British photographic history

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Which museum first added photographs to its collection?

This could be a trivia question, but I'm asking it as a serious inquiry. Does anyone know which museum first collected photographs? I'm not looking for the first that exhibited photographs (although that might be interesting as well), but rather which museum first acquired a photograph as either an art form or a scientific object in their collection.

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I have the answer to the question that I didn't ask: which museum held the first photography exhibition? The V & A claims that distinction.  Now hopefully someone can answer my original question.

In terms of exhibition, BPH ran this some time ago: with Frankfurt's Städel Museum claiming the first photography exhibition in 1845.

Thank you, Michael. I'd searched here under "first exhibition" but I did not see that particular post. I appreciate your bringing it to my attention. Apparently the people at V & A have not see it either.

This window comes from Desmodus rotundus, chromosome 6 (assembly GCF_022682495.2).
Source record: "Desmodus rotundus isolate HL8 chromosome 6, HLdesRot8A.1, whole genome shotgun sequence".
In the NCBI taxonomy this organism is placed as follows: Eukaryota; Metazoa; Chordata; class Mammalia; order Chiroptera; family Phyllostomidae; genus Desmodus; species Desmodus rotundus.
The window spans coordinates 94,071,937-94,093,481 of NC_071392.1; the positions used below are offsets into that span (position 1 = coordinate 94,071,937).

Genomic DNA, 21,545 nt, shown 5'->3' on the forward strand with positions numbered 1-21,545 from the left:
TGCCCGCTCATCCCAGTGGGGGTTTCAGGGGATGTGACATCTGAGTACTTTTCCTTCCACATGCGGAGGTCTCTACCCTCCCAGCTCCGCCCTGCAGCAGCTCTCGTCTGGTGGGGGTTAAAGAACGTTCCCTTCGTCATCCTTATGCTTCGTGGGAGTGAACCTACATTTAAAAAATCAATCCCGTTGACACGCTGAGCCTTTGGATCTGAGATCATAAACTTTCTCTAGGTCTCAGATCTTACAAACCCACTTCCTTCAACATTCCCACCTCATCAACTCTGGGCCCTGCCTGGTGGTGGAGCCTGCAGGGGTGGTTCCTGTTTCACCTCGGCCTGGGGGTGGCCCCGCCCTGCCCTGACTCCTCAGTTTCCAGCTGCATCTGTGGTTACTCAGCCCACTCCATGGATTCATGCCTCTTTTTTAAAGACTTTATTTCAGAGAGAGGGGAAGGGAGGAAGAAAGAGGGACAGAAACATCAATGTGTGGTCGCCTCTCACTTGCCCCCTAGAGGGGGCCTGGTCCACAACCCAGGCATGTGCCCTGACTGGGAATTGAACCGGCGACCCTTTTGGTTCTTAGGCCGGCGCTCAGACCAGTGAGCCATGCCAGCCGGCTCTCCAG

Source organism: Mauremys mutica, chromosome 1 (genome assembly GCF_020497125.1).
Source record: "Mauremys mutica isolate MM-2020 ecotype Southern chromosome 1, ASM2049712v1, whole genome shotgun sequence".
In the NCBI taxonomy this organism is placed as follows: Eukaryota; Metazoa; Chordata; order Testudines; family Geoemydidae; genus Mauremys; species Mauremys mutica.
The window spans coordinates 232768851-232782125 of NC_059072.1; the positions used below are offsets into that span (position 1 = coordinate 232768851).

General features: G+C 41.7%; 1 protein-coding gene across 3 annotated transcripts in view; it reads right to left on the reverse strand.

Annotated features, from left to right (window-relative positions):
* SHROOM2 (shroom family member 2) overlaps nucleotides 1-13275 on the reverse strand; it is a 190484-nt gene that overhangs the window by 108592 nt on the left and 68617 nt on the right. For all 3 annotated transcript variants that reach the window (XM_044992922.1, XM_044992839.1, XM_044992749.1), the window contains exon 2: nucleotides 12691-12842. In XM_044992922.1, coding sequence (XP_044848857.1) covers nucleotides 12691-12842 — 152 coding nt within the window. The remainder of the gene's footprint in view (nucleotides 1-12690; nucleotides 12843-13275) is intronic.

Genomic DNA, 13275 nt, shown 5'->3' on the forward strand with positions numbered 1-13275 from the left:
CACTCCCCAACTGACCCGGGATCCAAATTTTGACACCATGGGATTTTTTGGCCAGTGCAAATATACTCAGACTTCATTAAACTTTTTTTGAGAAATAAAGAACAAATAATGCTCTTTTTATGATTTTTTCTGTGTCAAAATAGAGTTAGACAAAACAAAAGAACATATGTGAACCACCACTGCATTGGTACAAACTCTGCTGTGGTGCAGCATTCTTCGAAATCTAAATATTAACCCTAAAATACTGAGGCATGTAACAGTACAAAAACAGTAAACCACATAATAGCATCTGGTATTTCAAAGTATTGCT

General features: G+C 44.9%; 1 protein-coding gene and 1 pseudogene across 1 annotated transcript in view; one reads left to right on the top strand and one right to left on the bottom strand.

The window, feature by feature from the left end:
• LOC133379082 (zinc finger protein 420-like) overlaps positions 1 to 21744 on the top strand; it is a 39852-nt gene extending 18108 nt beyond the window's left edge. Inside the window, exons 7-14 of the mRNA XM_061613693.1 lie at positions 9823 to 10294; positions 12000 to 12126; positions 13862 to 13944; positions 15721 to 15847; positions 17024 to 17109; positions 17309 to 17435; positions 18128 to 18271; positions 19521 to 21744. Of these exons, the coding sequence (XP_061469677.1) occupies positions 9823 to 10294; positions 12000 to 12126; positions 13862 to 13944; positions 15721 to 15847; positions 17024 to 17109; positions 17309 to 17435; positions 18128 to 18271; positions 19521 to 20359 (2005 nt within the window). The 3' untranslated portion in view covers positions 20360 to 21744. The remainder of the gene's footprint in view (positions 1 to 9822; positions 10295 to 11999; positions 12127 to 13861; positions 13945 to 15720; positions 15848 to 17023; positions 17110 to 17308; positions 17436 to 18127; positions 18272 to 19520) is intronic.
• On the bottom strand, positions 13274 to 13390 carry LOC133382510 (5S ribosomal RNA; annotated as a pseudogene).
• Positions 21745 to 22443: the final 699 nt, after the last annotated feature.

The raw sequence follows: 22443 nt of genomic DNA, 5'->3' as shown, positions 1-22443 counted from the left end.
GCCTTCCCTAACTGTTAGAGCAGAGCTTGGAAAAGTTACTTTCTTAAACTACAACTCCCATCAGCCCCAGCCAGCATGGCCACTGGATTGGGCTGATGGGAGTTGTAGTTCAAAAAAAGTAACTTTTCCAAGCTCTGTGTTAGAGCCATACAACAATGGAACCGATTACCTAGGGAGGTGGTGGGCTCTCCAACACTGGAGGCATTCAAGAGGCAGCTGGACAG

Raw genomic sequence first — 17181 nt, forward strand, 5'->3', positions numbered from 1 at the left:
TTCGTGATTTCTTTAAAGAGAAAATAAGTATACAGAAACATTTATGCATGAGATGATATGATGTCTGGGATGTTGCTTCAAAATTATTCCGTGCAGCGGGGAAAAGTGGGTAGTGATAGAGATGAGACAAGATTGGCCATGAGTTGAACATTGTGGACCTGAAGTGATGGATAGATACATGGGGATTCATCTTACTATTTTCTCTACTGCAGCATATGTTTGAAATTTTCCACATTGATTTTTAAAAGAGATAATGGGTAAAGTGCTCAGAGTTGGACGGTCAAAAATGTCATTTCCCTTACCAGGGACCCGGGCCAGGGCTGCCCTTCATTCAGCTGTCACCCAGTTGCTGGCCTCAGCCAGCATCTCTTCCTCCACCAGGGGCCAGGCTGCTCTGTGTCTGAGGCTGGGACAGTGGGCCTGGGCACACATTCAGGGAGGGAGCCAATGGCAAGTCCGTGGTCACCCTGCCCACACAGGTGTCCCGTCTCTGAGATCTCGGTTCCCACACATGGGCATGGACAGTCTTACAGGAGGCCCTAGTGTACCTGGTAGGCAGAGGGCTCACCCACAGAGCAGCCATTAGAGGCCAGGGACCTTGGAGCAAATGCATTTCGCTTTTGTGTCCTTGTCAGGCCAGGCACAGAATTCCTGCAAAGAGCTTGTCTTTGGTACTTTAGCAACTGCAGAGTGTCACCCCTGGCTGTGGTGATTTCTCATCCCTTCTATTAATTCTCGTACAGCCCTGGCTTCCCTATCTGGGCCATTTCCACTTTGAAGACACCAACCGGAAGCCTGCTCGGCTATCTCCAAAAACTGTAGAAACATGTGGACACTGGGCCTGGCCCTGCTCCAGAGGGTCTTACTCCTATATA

I have a strong feeling that the Museum of the History of Science in Oxford may hold that honour. Contact archivist Tony Simcock. I'm sure he'd be happy to tell you.

The one in Chalon?

--Dick Sullivan

The Blackmore Museum (Salisbury, Wiltshire. UK) had a vast collection in the 1860’s documenting Native Americans. The collection moved to the British Museum, London and is now archived on line, but not exhibited. Google their website ‘Blackmore Collection’. And lots to read up about the founder William Blackmore

I think the Royal Scottish Academy may have exhibited photographs early (David Octavius Hill was a member) and their collection morphed with the National Galleries of Scotland although not sure exactly when photographs became part of their collection. Might be worth contacting them.

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